Cacicazgo is a phonetic Spanish transliteration (or a derivative) of the Taíno word for the lands ruled by a cacique.[1]


  • Use of the term "cacicazgo" 1
  • Quasi-equivalence to minor kingdom 2
  • Extended use of the word in political context 3
  • References 4

Use of the term "cacicazgo"

This term is found in contexts such as "la princesa de Cofachiqui, señora de un cacigazgo indígena"[3] or, for example: "In November of 1493, the island of Boriquén had approximately 20 cacigazgos."[2] According to Spanish chronicles, the cacique was at the apex of the Taíno feudal structure. Bartolomé de las Casas refers to these cacigazgos as kingdoms.

Quasi-equivalence to minor kingdom

Given the extent of the lands he ruled, a Taíno cacique was a minor prince, somewhere between an Irish king and a clan leader in Scotland, in terms of his power. Anthony Lane, in reference to the father of Pocahontas, Powhatan, equates the paramount leader of an indigenous American Nation (commonly, but less precisely, called a "tribe"), who is supreme in rank, power, or authority [4], to a "local king".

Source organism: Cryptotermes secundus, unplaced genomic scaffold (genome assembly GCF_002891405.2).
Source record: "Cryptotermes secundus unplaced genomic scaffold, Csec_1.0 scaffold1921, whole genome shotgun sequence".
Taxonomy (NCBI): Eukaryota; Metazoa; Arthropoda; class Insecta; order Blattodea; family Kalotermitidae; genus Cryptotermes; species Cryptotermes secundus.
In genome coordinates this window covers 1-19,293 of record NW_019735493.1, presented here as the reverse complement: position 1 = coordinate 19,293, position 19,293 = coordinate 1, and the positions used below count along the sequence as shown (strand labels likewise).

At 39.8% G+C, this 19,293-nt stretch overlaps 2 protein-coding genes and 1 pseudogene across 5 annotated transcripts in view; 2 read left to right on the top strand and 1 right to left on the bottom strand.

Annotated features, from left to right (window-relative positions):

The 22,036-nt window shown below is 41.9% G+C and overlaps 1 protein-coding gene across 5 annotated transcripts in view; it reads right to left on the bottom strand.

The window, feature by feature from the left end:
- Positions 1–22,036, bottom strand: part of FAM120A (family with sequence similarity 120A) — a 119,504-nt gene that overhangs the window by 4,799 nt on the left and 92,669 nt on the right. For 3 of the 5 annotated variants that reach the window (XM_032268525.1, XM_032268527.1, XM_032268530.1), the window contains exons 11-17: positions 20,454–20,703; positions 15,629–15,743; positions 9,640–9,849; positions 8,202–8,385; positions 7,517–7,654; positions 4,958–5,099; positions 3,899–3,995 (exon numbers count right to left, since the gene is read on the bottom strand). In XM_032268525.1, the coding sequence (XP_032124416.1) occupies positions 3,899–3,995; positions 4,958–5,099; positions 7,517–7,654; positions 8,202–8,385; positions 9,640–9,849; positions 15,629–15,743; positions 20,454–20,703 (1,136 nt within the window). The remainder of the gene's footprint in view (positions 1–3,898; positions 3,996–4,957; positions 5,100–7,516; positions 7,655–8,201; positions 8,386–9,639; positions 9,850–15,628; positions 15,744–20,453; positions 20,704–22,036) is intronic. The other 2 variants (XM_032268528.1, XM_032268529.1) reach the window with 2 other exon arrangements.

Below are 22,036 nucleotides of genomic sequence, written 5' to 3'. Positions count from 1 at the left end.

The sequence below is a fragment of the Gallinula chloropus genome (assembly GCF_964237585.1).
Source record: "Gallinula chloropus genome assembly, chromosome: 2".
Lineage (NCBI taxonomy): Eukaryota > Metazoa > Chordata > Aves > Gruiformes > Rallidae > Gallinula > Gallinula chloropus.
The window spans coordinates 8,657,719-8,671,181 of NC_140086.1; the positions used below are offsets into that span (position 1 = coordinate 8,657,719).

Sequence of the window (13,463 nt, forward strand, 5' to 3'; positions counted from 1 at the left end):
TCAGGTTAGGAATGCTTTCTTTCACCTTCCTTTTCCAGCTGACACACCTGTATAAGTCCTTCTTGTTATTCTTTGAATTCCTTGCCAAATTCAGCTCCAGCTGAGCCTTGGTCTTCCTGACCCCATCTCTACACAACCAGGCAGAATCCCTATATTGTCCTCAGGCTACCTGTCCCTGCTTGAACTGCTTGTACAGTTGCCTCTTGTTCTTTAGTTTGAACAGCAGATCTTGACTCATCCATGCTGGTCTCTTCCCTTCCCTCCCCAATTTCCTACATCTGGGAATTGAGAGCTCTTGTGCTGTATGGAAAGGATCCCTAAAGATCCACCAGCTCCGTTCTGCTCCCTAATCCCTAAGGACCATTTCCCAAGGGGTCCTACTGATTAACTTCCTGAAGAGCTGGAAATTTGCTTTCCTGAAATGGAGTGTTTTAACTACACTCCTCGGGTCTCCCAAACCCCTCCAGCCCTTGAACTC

Extended use of the word in political context

By extension the word is used in Latin American politics to denote the area controlled by a strong semi-permanent political leader (see Wiesheu Forster, 1996).


  1. ^
  2. ^
  • Bartolomé de las Casas. A Short Account of the Destruction of the Indies, translated by Nigel Griffin. Penguin Books, 1992. ISBN 0-14-044562-5
  • Lane, Anthony, 2005, The Other: "Munich," "Hidden," and "The New World." In: The Current Cinema section of The New Yorker, December 26, 2005 & January 2, 2006. p. 151.
  • Wiesheu Forster, Walburga. 1996, Cacigazgo y estado arcaico: la evolución de organizaciones sociopolíticas complejas. INAH (Colección Científica, 310), México.

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